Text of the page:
Timothée Chalamet made waves when he was nominated for his leading role in Call Me By Your Name in 2018, and his performance in Beautiful Boy is even more impressive. There's a depth to the young boy's pain, and a versatility that's slowly cementing Chalamet as a staple for a successful drama. It's a hope the Academy will recognise his talent before, 40 years down the line, he ends up being awarded for a lesser performance, just to make up for lost time.
There's no real mistake in celebrating Mahershala Ali for anything – the graceful, patient actor proves his elegance in the not-so-perfect Green Book. Ali's performance stands out as the finest element in the movie, but, following his 2017 win for Moonlight, it seems like an opportunity taken from others.
Should win: Marielle Heller (Can You Ever Forgive Me?)
Will win: Alfonso Cuarón (Roma) or Spike Lee (BlackKklansman)
While Can You Ever Forgive Me? is up for three awards, director Marielle Heller has been dismissed from the race. There have only been five women nominated for the Best Director award in the entire history of the Oscars, and this statistic is growing increasingly alarming not just for a tokenistic sake – but, as Richard E Grant said when asked about his own nomination, 'these performances didn’t come from out of the sky and what Marielle accomplished was quite astounding, so her being left out was my only real caveat' – a sentiment we can all agree with.
In his 30+ years in the business, this is the first time Spike Lee has been nominated for the Directing Oscar. It feels long overdue, then, that the Academy should only finally recognise his incandescent achievement with BlackKklansman. However, Cuarón's triumph in making his personal story feel so universal will undoubtedly sway the discussion, leaving this category somewhat open.
Best Original Screenplay
Should win: Eighth Grade (Bo Burnham)
Will win: The Favourite (Deborah Davis, Tony McNamara)
Over a year since its Sundance premiere, comedian Bo Burnham's debut feature Eighth Grade is still a couple of months away from a UK release. The coming-of-age story starts a few years before most conventional teen movies, as the focus on 13-year-old Kayla Day gives the story a fresh perspective. Burnham's writing captures the specificity of being a teenager, by making the uneventful details feel as important, terrifying, humiliating as they do in reality. Although the Academy completely snubbed Eighth Grade, Burnham won the Writers Guild of America award for Best Original Screenplay, beating all other Oscar-nominated competitors.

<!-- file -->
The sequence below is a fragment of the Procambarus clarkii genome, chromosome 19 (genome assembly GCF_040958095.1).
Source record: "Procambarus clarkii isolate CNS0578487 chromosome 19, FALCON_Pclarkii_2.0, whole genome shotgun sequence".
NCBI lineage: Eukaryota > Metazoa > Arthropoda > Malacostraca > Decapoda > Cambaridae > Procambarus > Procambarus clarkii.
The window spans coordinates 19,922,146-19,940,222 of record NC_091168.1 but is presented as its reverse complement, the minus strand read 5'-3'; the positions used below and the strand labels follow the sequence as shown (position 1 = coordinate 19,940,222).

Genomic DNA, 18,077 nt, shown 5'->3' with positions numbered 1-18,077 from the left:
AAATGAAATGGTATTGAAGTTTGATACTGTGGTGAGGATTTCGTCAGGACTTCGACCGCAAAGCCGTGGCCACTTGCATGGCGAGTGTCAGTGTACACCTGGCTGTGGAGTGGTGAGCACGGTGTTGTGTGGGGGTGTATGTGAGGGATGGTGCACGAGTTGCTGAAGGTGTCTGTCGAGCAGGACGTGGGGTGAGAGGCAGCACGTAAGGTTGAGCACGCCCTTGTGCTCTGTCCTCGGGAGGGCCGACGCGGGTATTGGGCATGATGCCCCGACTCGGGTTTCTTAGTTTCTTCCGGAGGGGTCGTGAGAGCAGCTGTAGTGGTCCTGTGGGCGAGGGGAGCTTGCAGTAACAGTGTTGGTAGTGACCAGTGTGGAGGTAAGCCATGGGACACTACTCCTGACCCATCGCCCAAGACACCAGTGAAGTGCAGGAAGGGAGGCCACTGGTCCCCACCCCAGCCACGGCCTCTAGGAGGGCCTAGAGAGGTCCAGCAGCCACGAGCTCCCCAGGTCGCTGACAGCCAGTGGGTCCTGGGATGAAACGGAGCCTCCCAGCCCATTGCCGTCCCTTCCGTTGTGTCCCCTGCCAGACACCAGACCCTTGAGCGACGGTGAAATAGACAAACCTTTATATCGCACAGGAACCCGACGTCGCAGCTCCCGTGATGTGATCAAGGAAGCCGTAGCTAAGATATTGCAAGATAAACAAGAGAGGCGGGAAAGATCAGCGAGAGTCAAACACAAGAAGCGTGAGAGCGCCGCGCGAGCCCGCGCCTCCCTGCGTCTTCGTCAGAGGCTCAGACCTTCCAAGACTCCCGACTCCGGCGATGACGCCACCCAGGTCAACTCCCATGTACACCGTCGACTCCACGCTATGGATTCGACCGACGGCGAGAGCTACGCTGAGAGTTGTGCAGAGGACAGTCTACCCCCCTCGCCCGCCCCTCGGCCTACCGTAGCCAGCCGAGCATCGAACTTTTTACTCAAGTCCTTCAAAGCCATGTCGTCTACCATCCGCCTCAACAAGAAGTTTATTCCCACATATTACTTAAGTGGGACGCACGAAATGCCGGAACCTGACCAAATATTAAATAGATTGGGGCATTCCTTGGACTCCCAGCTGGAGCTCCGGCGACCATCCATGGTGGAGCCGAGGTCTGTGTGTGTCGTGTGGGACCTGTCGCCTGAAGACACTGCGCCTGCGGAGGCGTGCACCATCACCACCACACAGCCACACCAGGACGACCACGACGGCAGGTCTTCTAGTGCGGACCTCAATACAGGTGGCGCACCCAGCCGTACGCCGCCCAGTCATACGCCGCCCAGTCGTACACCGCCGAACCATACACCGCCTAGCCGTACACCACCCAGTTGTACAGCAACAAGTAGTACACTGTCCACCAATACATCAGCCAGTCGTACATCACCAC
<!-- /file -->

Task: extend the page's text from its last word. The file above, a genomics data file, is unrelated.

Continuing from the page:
The Favourite is in with a good chance of winning, as Yorgos' Lanthimos scathing period piece has shocked audiences and won over critics throughout the season. It's the first of Lanthimos' films for which the director hasn't written the script, but so much of the film's saliency lies in the details, like the incisive and deadpan precision with which Queen Anne says of Abigail Masham, 'I like it when she puts her tongue inside me'.
Best Costume Design
Should win: Sandy Powell (Mary Poppins)
Will win: Sandy Powell (The Favourite)
If there's any justice in the world, there can only be one person to collect the Oscar for Best Costume Design. While there are no unworthy nominees (a particular mention is in order for Mary Zophres' rich and textured designs in the Coen Brothers' Western anthology), industry titan Sandy Powell will undoubtedly go home with recognition for her work.
While the watercolour suits in the animated sequences of Mary Poppins Returns reveal the intricate craft and imagination of Powell and co, her work on the regal clothing of Queen Anne's court in The Favourite displays the class and lavishness that the Academy is sure to ravish. And if you'd like to see the proof for yourself, costumes from the film are still on display at Kensington Palace.